One of the great things about the jewelry business — in my 13 years of experience, at least — is the dearth of mean girls.
The majority of the women I’ve encountered in the industry have been friendly, collaborative, and supportive. Their encouragement has often kept me going through challenging times.
But, to be fair to other professions, I didn’t meet too many mean girls during the non-jewelry parts of my career. I believe that is partly because women are socialized to be cooperative, polite, and diligent; and partly because I rejected the idea that women are more difficult to work with than men. It’s long been clear to me that that belief is a self-fulfilling prophecy … as well as a convenient distraction from bad male behavior.
For instance, if we buy into the myth that women are more competitive than men or that we compete in an uglier way, we might overlook the fact that men are quite adept at spreading rumors themselves. Emotional? Hormonal? Jealous? Allow me to introduce you to testosterone and the big, loud bullies it fuels. During the five years I worked at Lehman Brothers, the male managing directors fighting for territory frequently made me envision this kind of scene.
You want “bitchy” though? I give you this exchange between my colleagues Michael and Peter: “I’m not trying to be an asshole,” Michael snapped. “You don’t have to try!” answered Peter. Then, of course, there’s the issue of sexual harassment and assault. I’ve never feared that laughing at a woman’s jokes or having after-work drinks with her would give her the idea that I was “leading her on,” and that includes the gay and bi women I’ve worked with. That’s a constant worry with men.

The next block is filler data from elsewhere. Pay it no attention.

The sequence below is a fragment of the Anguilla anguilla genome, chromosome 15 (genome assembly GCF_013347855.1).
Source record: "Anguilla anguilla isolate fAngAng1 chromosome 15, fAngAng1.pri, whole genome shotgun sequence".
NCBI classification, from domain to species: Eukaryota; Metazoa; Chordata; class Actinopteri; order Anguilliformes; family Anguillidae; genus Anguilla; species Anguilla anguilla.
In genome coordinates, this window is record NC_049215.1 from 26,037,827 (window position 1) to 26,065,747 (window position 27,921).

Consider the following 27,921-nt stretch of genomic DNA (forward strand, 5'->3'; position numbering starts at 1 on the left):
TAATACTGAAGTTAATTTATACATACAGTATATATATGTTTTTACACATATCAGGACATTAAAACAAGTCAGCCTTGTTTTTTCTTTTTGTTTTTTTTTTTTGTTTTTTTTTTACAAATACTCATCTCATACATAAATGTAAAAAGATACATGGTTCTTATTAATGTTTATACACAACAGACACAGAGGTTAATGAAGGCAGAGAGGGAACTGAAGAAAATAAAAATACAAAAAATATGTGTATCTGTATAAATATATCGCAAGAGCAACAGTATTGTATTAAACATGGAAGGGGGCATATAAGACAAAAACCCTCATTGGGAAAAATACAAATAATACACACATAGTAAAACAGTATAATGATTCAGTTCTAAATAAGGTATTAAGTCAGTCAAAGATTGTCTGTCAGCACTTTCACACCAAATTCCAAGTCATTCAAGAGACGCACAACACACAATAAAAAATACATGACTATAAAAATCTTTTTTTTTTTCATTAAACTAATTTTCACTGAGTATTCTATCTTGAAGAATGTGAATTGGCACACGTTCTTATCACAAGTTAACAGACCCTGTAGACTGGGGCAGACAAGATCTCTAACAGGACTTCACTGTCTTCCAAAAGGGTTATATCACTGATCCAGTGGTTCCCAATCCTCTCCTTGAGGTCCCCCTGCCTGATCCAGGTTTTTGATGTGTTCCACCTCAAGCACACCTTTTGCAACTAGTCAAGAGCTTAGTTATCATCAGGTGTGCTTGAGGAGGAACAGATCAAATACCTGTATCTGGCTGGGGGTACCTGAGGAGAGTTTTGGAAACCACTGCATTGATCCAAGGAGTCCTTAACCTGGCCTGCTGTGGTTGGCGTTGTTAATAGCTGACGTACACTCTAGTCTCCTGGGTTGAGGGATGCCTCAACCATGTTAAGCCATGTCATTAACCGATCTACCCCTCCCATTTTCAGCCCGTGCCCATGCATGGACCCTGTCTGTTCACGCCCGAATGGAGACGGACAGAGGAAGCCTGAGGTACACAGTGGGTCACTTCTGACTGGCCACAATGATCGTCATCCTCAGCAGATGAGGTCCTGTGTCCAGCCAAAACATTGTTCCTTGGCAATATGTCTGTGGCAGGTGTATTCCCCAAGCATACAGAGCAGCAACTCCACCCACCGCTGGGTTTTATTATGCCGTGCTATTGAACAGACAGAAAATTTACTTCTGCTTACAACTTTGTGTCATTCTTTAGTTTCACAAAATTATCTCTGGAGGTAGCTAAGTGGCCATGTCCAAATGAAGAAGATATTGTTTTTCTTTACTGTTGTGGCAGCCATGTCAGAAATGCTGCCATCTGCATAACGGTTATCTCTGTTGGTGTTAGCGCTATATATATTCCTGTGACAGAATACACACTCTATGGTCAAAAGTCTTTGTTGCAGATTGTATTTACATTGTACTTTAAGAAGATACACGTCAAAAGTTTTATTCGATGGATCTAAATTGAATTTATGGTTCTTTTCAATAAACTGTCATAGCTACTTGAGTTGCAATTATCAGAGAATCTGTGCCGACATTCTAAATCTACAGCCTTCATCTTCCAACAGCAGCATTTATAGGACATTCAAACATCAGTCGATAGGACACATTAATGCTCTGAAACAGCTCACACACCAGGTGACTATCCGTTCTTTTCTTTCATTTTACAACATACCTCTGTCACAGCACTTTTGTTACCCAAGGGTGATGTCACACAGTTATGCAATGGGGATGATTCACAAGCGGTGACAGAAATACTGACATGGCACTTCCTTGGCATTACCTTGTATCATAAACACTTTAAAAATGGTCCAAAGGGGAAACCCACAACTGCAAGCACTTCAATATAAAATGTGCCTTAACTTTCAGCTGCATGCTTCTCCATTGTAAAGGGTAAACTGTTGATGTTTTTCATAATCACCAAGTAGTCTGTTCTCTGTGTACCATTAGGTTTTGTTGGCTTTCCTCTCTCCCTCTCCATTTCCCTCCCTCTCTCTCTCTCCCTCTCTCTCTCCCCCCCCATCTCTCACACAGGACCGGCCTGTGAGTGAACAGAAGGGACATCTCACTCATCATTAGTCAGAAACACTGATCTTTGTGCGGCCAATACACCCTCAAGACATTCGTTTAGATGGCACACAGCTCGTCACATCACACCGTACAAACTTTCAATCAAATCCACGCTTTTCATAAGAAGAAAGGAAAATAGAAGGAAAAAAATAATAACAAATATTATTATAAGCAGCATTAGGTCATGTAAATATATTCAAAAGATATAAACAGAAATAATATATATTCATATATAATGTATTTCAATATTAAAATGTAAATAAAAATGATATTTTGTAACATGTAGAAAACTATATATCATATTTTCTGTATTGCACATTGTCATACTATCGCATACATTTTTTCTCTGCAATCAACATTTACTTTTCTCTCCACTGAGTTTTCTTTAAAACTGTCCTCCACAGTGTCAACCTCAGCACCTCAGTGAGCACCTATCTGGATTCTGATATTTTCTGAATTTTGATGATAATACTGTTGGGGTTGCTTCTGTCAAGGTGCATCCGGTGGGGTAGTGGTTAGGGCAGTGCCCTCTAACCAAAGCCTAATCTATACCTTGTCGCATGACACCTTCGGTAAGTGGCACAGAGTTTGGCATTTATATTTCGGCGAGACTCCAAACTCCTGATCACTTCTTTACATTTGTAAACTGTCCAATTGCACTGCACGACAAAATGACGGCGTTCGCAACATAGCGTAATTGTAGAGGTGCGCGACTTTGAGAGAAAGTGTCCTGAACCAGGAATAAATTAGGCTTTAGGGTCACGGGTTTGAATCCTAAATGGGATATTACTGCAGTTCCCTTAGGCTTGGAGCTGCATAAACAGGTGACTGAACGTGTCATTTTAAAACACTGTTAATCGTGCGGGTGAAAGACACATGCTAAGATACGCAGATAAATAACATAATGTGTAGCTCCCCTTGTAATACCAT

Obviously, not every woman I’ve worked with has been a saint, but even the difficult ones tended to be challenging in non-gender-specific ways. The secretive behavior of my late business partner isn’t something I’ve experienced with anyone else, period. And a lot of office types ranging from frustrated promotion seekers to compulsive liars to scary yellers are strikingly similar whether male or female.
I recall just one woman — a recent college graduate — who treated me with a hostility that wasn’t evident in her interactions with male managers. Because of her negative attitude towards me, I wasn’t her biggest fan either. That’s what I meant when I said the woman-vs-woman story is a self-fulfilling prophecy. As I’ve gently told a friend or two: If, in your eyes, other women are out to get you, make sure you’re not gazing at your own reflection.
I like to think that this particular woman grew wiser with age. She wouldn’t be the first young woman to feel a kind of power whenever a smile persuaded older male colleagues to listen to her ideas. However, as the years go by, many of us realize that a mandatory smile actually represents a lack of power: When you issue orders without it, you’re called a bitch; and whether you smile or not, men are going to criticize your face behind your back while paying you less for the same work. After a couple of decades, it’s infinitely more exhausting than exciting to remain on guard during every meeting with a male customer/vendor/investor, just in case he’s not interested in doing business at all.
I’ve been thinking about all of this because of a couple of mean boys in the jewelry world who are very triggered by a particular type of organic aesthetic in fine jewelry. The first gentleman popped up last year, upset about a female designer’s rough-hewn 18K gold ring design set with pink sapphires. A 48-hour long Spacenook dogpile ensued, with people attacking the ring, the designer, the designer’s customers, and the magazine editors who featured the ring. (I’m not mentioning the designer by name because I’m sure she has enough of this nonsense in her Poodle results.)
Then, last month, ANZA Gems founder Monica Stephenson was confronted on Spacenook by a designer who asked if the pieces I designed for our ANZA PURE x Wendy Brandes collaboration with rough spinel and garnet were an “homage to the lazy or the unskilled??!!!” (Punctuation his.)
When Monica pointed out that the look of the pieces is a conscious choice — and that I’d won awards for design — he went IN!
Well, I will agree with the fact that awards and talent aren’t inextricably linked. Look at the Grammys! Duh.